Mentors Boost Student Reading Levels
In the Metropolitan School District of Wayne Township, a suburb of Indianapolis, Ind., 97 percent of first- and second-graders gained at least one instructional reading level, 82 percent rose two levels or higher, and 34 percent rose three levels or more in the 2005-2006 year.
In the same year, second-graders in the Pasadena Independent School District in the Houston area gained an average of 1.3 years on the Texas Primary Reading Inventory, a state assessment tool, and 86 percent of students passed their reading class with an average grade of 78.
And in Brewster School District 111, an agricultural community in Washington state where most students speak English as a second language, about 80 percent of students meet state assessment standards, some having risen as much as two grade levels in their reading skills over a year's time.
While students and teachers should take credit for these gains, credit also is due to thousands of volunteers in local communities who mentor students struggling with reading. Spurred largely by reading requirements of the No Child Left Behind act, more districts across the country are recruiting volunteers. And the results are impressive.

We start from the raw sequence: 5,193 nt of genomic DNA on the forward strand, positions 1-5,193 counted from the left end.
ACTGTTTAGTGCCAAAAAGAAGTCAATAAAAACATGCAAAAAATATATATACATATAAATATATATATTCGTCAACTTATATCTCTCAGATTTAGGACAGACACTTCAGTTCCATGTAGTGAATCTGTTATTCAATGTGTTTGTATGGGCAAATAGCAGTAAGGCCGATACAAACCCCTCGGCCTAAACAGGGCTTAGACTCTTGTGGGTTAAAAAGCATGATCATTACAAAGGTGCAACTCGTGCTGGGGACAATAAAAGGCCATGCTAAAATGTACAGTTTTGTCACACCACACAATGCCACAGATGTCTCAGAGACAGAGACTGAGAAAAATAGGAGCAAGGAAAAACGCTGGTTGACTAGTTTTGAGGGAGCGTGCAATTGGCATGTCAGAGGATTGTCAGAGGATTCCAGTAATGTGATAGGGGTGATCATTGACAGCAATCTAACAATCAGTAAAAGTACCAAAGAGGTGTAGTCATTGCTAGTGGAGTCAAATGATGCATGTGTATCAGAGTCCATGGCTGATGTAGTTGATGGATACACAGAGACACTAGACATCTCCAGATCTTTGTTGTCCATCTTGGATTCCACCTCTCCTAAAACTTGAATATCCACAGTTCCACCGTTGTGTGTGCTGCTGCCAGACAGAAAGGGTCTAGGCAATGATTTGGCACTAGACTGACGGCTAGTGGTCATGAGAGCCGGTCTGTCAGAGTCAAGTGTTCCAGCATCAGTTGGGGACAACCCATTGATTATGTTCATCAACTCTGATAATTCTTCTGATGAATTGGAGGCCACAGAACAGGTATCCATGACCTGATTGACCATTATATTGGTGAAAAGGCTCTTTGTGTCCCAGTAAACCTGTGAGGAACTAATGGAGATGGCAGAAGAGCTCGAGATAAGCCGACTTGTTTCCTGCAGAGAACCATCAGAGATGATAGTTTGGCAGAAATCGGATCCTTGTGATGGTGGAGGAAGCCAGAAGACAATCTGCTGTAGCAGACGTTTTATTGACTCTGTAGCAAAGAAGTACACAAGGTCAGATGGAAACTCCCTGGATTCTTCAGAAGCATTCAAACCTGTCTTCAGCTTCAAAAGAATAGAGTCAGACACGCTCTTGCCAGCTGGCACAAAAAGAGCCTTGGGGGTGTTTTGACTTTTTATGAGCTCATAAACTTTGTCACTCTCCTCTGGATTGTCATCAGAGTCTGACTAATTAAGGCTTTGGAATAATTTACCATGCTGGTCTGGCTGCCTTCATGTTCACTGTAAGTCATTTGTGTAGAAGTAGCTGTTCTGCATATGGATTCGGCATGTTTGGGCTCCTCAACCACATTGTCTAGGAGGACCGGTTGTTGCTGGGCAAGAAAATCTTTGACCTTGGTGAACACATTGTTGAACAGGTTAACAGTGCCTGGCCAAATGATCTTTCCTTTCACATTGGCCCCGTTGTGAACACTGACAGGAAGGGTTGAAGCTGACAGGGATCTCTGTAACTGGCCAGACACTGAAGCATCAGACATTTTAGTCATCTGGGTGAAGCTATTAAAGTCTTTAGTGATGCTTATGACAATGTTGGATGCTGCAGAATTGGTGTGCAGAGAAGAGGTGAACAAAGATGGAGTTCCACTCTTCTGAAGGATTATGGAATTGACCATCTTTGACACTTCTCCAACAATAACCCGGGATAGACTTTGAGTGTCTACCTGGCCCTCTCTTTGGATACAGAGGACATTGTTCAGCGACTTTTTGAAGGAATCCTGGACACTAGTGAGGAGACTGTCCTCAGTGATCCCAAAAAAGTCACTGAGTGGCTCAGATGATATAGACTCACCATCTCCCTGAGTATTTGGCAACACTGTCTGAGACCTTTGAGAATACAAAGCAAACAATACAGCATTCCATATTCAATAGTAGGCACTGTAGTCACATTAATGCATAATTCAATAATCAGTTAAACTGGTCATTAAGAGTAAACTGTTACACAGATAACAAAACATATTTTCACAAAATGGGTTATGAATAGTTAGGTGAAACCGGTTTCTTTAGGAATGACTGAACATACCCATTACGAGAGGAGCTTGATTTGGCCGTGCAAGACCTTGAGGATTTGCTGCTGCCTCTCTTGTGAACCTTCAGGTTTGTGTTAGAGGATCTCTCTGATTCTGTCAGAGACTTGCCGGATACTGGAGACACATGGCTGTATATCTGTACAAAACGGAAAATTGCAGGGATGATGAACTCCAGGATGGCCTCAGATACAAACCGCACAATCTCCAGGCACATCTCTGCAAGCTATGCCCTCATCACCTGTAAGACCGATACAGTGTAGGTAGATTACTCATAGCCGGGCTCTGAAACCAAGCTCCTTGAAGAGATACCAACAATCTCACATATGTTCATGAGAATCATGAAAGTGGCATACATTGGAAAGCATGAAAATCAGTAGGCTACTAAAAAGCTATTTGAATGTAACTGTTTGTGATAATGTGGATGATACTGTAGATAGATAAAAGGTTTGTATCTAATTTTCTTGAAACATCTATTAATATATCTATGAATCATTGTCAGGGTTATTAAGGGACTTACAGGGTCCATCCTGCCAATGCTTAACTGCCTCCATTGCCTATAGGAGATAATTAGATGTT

The districts already mentioned are among thousands of schools nationwide using formal mentoring programs that assess struggling readers and then use research-based best-practices interventions. Various programs include HOSTS Learning, a Vancouver, Wash.-based company that has delivered structured mentoring programs to more than a million students in 1,200 school systems since 1971. HOSTS, or Helping One Student To Succeed, offers other programs, including writing, vocabulary, math, critical thinking and study skills.
Unlike other well-intentioned community-based mentoring programs that link adults to children outside of school settings, these organizations provide organized mentoring targeted to the specific needs of individual students.